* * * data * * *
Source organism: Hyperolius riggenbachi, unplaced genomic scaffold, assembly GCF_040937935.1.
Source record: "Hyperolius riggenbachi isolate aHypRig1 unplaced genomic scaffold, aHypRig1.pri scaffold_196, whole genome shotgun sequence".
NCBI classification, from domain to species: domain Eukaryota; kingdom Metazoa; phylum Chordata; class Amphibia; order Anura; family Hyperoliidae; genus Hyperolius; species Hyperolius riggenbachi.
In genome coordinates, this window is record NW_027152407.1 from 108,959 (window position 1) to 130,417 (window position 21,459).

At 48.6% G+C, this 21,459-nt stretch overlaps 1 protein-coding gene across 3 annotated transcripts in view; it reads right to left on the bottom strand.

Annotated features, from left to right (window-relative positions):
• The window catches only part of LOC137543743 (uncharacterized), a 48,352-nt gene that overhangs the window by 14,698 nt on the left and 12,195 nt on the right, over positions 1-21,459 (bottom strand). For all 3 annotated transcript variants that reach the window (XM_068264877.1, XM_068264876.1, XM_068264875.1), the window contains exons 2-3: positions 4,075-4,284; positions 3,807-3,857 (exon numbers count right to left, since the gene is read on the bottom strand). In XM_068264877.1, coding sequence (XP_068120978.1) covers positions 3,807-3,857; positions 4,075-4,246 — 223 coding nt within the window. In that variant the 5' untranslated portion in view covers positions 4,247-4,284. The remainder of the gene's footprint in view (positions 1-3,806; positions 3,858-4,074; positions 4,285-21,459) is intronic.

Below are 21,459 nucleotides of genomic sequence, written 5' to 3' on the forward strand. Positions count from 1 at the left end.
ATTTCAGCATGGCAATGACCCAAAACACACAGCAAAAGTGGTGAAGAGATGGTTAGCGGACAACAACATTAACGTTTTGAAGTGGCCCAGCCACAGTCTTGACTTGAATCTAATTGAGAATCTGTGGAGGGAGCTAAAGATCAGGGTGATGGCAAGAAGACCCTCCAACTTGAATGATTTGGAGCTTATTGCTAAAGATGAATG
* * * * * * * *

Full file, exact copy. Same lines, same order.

Source organism: Hyperolius riggenbachi, unplaced genomic scaffold, assembly GCF_040937935.1.
Source record: "Hyperolius riggenbachi isolate aHypRig1 unplaced genomic scaffold, aHypRig1.pri scaffold_196, whole genome shotgun sequence".
NCBI classification, from domain to species: domain Eukaryota; kingdom Metazoa; phylum Chordata; class Amphibia; order Anura; family Hyperoliidae; genus Hyperolius; species Hyperolius riggenbachi.
In genome coordinates, this window is record NW_027152407.1 from 108,959 (window position 1) to 130,417 (window position 21,459).

At 48.6% G+C, this 21,459-nt stretch overlaps 1 protein-coding gene across 3 annotated transcripts in view; it reads right to left on the bottom strand.

Annotated features, from left to right (window-relative positions):
• The window catches only part of LOC137543743 (uncharacterized), a 48,352-nt gene that overhangs the window by 14,698 nt on the left and 12,195 nt on the right, over positions 1-21,459 (bottom strand). For all 3 annotated transcript variants that reach the window (XM_068264877.1, XM_068264876.1, XM_068264875.1), the window contains exons 2-3: positions 4,075-4,284; positions 3,807-3,857 (exon numbers count right to left, since the gene is read on the bottom strand). In XM_068264877.1, coding sequence (XP_068120978.1) covers positions 3,807-3,857; positions 4,075-4,246 — 223 coding nt within the window. In that variant the 5' untranslated portion in view covers positions 4,247-4,284. The remainder of the gene's footprint in view (positions 1-3,806; positions 3,858-4,074; positions 4,285-21,459) is intronic.

Below are 21,459 nucleotides of genomic sequence, written 5' to 3' on the forward strand. Positions count from 1 at the left end.
ATTTCAGCATGGCAATGACCCAAAACACACAGCAAAAGTGGTGAAGAGATGGTTAGCGGACAACAACATTAACGTTTTGAAGTGGCCCAGCCACAGTCTTGACTTGAATCTAATTGAGAATCTGTGGAGGGAGCTAAAGATCAGGGTGATGGCAAGAAGACCCTCCAACTTGAATGATTTGGAGCTTATTGCTAAAGATGAATG